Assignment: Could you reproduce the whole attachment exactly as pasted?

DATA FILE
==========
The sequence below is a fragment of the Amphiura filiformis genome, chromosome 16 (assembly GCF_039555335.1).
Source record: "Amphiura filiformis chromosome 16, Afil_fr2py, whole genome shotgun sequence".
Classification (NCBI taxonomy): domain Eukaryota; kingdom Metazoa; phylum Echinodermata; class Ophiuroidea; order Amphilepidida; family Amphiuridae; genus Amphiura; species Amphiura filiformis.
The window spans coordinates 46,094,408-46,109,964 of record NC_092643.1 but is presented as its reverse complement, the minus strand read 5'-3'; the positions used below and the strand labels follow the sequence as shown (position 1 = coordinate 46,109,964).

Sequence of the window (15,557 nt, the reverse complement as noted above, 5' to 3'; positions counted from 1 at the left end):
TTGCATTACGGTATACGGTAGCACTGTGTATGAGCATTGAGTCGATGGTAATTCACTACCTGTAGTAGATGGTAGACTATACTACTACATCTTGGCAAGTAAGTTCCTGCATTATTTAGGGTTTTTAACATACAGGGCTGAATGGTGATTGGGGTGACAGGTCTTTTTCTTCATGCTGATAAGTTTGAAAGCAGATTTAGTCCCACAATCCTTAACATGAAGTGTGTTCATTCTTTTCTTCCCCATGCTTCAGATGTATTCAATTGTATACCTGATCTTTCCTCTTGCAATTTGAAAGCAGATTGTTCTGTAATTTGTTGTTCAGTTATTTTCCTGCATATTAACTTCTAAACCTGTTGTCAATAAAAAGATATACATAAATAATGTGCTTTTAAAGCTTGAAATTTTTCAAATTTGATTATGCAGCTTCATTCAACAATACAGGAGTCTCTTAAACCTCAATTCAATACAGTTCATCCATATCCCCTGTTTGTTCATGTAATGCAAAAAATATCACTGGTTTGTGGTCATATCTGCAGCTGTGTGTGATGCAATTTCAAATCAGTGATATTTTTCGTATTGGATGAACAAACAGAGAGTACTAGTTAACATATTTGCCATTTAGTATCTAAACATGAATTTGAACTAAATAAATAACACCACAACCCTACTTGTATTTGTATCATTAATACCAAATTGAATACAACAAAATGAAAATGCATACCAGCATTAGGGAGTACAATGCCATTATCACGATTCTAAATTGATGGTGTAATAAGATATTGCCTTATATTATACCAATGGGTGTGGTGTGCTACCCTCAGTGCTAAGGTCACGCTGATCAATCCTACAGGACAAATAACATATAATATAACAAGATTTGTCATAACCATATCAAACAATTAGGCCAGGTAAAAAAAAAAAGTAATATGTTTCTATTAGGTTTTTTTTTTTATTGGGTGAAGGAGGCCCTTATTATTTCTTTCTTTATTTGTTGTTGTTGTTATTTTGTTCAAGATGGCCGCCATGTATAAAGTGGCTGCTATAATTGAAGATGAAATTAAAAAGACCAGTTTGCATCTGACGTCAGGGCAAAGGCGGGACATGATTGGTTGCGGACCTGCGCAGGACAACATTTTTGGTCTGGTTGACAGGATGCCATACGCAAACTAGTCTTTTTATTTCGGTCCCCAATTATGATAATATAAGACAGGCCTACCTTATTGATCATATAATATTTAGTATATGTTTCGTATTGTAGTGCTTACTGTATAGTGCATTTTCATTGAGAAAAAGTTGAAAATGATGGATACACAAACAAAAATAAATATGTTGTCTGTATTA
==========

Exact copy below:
The sequence below is a fragment of the Amphiura filiformis genome, chromosome 16 (assembly GCF_039555335.1).
Source record: "Amphiura filiformis chromosome 16, Afil_fr2py, whole genome shotgun sequence".
Classification (NCBI taxonomy): domain Eukaryota; kingdom Metazoa; phylum Echinodermata; class Ophiuroidea; order Amphilepidida; family Amphiuridae; genus Amphiura; species Amphiura filiformis.
The window spans coordinates 46,094,408-46,109,964 of record NC_092643.1 but is presented as its reverse complement, the minus strand read 5'-3'; the positions used below and the strand labels follow the sequence as shown (position 1 = coordinate 46,109,964).

Sequence of the window (15,557 nt, the reverse complement as noted above, 5' to 3'; positions counted from 1 at the left end):
TTGCATTACGGTATACGGTAGCACTGTGTATGAGCATTGAGTCGATGGTAATTCACTACCTGTAGTAGATGGTAGACTATACTACTACATCTTGGCAAGTAAGTTCCTGCATTATTTAGGGTTTTTAACATACAGGGCTGAATGGTGATTGGGGTGACAGGTCTTTTTCTTCATGCTGATAAGTTTGAAAGCAGATTTAGTCCCACAATCCTTAACATGAAGTGTGTTCATTCTTTTCTTCCCCATGCTTCAGATGTATTCAATTGTATACCTGATCTTTCCTCTTGCAATTTGAAAGCAGATTGTTCTGTAATTTGTTGTTCAGTTATTTTCCTGCATATTAACTTCTAAACCTGTTGTCAATAAAAAGATATACATAAATAATGTGCTTTTAAAGCTTGAAATTTTTCAAATTTGATTATGCAGCTTCATTCAACAATACAGGAGTCTCTTAAACCTCAATTCAATACAGTTCATCCATATCCCCTGTTTGTTCATGTAATGCAAAAAATATCACTGGTTTGTGGTCATATCTGCAGCTGTGTGTGATGCAATTTCAAATCAGTGATATTTTTCGTATTGGATGAACAAACAGAGAGTACTAGTTAACATATTTGCCATTTAGTATCTAAACATGAATTTGAACTAAATAAATAACACCACAACCCTACTTGTATTTGTATCATTAATACCAAATTGAATACAACAAAATGAAAATGCATACCAGCATTAGGGAGTACAATGCCATTATCACGATTCTAAATTGATGGTGTAATAAGATATTGCCTTATATTATACCAATGGGTGTGGTGTGCTACCCTCAGTGCTAAGGTCACGCTGATCAATCCTACAGGACAAATAACATATAATATAACAAGATTTGTCATAACCATATCAAACAATTAGGCCAGGTAAAAAAAAAAAGTAATATGTTTCTATTAGGTTTTTTTTTTTATTGGGTGAAGGAGGCCCTTATTATTTCTTTCTTTATTTGTTGTTGTTGTTATTTTGTTCAAGATGGCCGCCATGTATAAAGTGGCTGCTATAATTGAAGATGAAATTAAAAAGACCAGTTTGCATCTGACGTCAGGGCAAAGGCGGGACATGATTGGTTGCGGACCTGCGCAGGACAACATTTTTGGTCTGGTTGACAGGATGCCATACGCAAACTAGTCTTTTTATTTCGGTCCCCAATTATGATAATATAAGACAGGCCTACCTTATTGATCATATAATATTTAGTATATGTTTCGTATTGTAGTGCTTACTGTATAGTGCATTTTCATTGAGAAAAAGTTGAAAATGATGGATACACAAACAAAAATAAATATGTTGTCTGTATTA